Filipino World War II Veterans
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LAS VEGAS, Nevada – My accidental host in my trip to the Aug. 1-4 UNITY Journalists convention in Las Vegas, Nevada was fuming mad when I stirred the hornet’s nest by listening to complaints of some disgruntled members of a Filipino American group which is working for recognition and payment of benefits of some 24,000 surviving Filipino World War II veterans.

My host welcomed me in his home for an emergency seven-hour overnight stay when my original host failed to fetch me that night. My host thought I had insulted him when I declined to tell him the identity of the guy (my source), who led me to the doorsteps of Jim Castillo and his wife, Rosie Castillo, former officers of the Filipino American Veterans of Nevada (FAVN).

My accidental host did not understand there are some rules observed by professional journalists, and one such rule requires journalists to protect the identity of their sources unless the same sources waive this confidentiality.

The Castillos told me that they were arbitrarily removed as FAVN officers when they requested a copy of the financial report on the various fund-raising activities conducted by the group since 2010.

My accidental host told me that since the non-disclosure of the group’s financial report is an “old, old, old, old” concern, I would only be wasting my time in probing into the mess. He does not know that prescriptive period under the statute of limitations for federal fraud, like mail and wire frauds, is five years.

My accidental host does not also understand that journalists have to get all sides of a story before they write their reports.

And if indeed there is nothing wrong because it is an “old, old, old, old” concern, why is he trying put a firewall between me and the Castillos?

It was recalled that Jim Castillo accepted an invitation to join FAVN in May 2010 because as a retired sergeant of the US Marine Corps, he is qualified to join a “501(c)(19)” organization of past or present members of the US Armed Forces.

“I wanted to do some volunteer work or community service to the community,” Jim told me.

On June 2010, the founder and acting president of FAVN appointed him as membership and meeting coordinator, whose main duties are to recruit new members, to schedule meetings and to correspond to members.

Because under Section 511 of the US Internal Revenue Service (IRS), a 501(c) organization, like FAVN, is subject to tax on its “unrelated business income,” Castillo asked for a copy of the FAVN by-laws but the president showed him only a rough draft.

Despite the fact that the FAVN president failed to submit first a copy of the by-laws to the office of the Nevada Secretary of State, he went ahead with the first fund-raising activity of the group on Aug. 29, 2010 at South Point Hotel and Casino. Money raised during the event would be used to finance the upcoming Veterans Day “Salute to all Veterans” Dinner Ball and Show that was held in the Palace Station Hotel on Nov. 12, 2010.

With 240 people registering as bowlers and paying $25 each, the Aug. 29, 2010 event should have easily generated $6,000.

During the “Salute to the Veterans Dinner and Ball” on Nov. 12, 2010 at the Palace Station, 300 people attended. At $30 ticket per person, it should have collected $9,000.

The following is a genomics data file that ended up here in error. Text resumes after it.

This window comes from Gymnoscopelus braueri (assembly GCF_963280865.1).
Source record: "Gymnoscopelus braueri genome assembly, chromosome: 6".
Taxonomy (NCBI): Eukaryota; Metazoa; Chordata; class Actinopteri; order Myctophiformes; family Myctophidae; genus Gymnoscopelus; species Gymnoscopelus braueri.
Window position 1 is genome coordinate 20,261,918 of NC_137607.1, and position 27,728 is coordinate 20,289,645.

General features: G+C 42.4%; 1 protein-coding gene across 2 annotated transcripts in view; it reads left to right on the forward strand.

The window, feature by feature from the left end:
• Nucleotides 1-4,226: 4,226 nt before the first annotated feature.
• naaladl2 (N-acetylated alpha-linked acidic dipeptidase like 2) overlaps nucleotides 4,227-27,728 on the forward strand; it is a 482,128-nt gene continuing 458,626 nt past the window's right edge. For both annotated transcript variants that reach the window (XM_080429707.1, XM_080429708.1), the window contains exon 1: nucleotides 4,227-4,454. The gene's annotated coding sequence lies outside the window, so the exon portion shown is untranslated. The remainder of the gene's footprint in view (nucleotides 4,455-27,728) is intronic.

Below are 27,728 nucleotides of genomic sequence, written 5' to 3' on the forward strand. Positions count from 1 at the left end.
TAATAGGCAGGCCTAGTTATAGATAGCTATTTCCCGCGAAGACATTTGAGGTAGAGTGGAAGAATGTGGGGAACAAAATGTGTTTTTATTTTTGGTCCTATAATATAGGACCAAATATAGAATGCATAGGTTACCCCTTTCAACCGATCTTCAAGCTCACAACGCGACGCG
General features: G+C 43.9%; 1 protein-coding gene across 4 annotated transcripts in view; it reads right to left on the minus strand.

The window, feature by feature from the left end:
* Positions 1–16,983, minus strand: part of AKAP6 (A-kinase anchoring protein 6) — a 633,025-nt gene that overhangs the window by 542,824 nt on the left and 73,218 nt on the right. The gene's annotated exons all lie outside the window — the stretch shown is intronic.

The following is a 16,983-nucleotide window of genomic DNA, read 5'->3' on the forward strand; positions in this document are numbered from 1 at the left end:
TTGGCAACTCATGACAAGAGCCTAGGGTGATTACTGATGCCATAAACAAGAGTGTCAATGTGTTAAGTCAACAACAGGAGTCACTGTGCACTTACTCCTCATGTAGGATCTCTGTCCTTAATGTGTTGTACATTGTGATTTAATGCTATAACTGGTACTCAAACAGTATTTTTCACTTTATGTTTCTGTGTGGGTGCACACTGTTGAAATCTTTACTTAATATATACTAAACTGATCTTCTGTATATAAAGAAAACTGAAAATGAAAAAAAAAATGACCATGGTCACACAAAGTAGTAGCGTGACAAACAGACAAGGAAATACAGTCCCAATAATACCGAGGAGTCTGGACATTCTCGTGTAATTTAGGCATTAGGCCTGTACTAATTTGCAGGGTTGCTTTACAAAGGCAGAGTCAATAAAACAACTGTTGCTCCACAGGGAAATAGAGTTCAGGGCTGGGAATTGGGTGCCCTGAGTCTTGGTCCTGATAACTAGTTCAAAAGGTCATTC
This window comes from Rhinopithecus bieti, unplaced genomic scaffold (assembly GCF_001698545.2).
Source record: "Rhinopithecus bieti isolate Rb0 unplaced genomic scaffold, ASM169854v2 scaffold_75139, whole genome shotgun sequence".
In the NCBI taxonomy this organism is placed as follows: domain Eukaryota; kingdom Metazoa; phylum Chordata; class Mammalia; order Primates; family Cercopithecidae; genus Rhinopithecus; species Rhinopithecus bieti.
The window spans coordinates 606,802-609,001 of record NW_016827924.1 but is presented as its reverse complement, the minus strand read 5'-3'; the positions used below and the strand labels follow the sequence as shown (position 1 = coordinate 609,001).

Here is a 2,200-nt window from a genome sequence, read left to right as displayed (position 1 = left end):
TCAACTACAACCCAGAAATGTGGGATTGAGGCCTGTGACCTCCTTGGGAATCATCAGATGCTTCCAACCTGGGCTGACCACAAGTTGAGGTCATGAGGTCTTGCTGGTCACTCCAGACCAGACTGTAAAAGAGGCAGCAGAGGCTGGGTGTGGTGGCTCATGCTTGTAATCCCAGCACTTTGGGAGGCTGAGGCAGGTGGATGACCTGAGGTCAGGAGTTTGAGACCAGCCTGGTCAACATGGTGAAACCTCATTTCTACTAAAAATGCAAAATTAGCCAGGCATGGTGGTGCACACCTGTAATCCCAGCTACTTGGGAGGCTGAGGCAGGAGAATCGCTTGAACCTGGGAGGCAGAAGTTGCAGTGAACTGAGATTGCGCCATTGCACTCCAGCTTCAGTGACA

During the Memorial Day Dinner and Dance on Nov. 4, 2011 at Palace Station, about 300 or 400 people attended. At $40 per dinner ticket, the event should have earned between $12,000 and $16,000.

In another Memorial Day (May 2012) fund-raising event at Bugsy’s, dinner tickets were sold at $25 each, donations from sponsors were received, and sales of patriotic scarves, neckties and the book of the late Cmdr. Cedula were generated. But there was no estimate of the number of dinner tickets sold nor collections from sponsors and sales of scarves, neckties and the book.

There was another event on June 4, 2011 called Fiesta Filipino at Maryland Parkway in front of Sears Department Store parking lot. The NaFFAA president announced at the Memorial Day Dinner that part of the proceeds of Fiesta Filipino would go to FAVN. There were 18,000 to 20,000 people, who attended the Fiesta, and two weeks after the event, both presidents of FAVN and NaFFAA thanked  FAVN but were silent on the monetary pledge to FAVN although the Fiesta turned in a profit.

On the Nov. 12, 2010 Salute to the Veterans Dinner and Ball, the president of FAVN wrote $2,000 profit in a piece of paper that was not distributed to the members. On the Nov. 4, 2011 2ndDinner Ball at Palace Station Hotel and Casino, the FAVN president “read all the event expenses from a piece of paper, but there was no formal profit-and-loss statement distributed to the members.”

Jim Castillo said that after the FAVN treasurer resigned in September 2010, the FAVN president appointed him as temporary or “de facto” treasurer because he did not handle any money, except signing a few checks. The president’s wife, who handled the group’s money, was the “de jure” treasurer. Yet Jim’s name was submitted as treasurer of the group to the office of the Secretary of State.

After the website of the FAVN was set up, Pay Pal and credit card accounts were opened but only the FAVN president can access or use them.

There were sales of shirts at $25 each, vests at $35 each, ball caps, neck ties, books, DVDs and membership dues at $10 each of 200 members but there was no financial report on these.

Castillo wants the Internal Revenue Service to compel the FAVN president to produce the group’s financial records.

The FAVN president did not respond to an email requesting comment on this column.

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